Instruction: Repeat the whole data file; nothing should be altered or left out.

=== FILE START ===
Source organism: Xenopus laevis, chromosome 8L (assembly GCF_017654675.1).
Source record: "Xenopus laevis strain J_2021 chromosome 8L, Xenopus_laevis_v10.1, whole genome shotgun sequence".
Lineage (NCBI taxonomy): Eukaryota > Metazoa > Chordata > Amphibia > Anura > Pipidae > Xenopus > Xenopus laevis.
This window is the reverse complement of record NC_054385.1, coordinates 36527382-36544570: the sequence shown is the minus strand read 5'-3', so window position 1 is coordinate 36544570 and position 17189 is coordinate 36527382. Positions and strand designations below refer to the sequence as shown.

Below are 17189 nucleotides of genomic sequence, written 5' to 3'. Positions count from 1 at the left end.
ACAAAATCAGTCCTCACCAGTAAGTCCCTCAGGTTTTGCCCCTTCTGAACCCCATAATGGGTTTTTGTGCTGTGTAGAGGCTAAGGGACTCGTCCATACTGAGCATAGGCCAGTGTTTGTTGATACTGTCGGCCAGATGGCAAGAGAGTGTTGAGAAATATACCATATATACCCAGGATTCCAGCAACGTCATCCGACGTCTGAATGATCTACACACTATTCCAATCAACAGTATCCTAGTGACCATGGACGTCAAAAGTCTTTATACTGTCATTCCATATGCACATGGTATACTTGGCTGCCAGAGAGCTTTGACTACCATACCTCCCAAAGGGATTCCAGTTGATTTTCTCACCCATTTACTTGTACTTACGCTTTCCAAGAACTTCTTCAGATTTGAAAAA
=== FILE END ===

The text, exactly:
Source organism: Xenopus laevis, chromosome 8L (assembly GCF_017654675.1).
Source record: "Xenopus laevis strain J_2021 chromosome 8L, Xenopus_laevis_v10.1, whole genome shotgun sequence".
Lineage (NCBI taxonomy): Eukaryota > Metazoa > Chordata > Amphibia > Anura > Pipidae > Xenopus > Xenopus laevis.
This window is the reverse complement of record NC_054385.1, coordinates 36527382-36544570: the sequence shown is the minus strand read 5'-3', so window position 1 is coordinate 36544570 and position 17189 is coordinate 36527382. Positions and strand designations below refer to the sequence as shown.

Below are 17189 nucleotides of genomic sequence, written 5' to 3'. Positions count from 1 at the left end.
ACAAAATCAGTCCTCACCAGTAAGTCCCTCAGGTTTTGCCCCTTCTGAACCCCATAATGGGTTTTTGTGCTGTGTAGAGGCTAAGGGACTCGTCCATACTGAGCATAGGCCAGTGTTTGTTGATACTGTCGGCCAGATGGCAAGAGAGTGTTGAGAAATATACCATATATACCCAGGATTCCAGCAACGTCATCCGACGTCTGAATGATCTACACACTATTCCAATCAACAGTATCCTAGTGACCATGGACGTCAAAAGTCTTTATACTGTCATTCCATATGCACATGGTATACTTGGCTGCCAGAGAGCTTTGACTACCATACCTCCCAAAGGGATTCCAGTTGATTTTCTCACCCATTTACTTGTACTTACGCTTTCCAAGAACTTCTTCAGATTTGAAAAA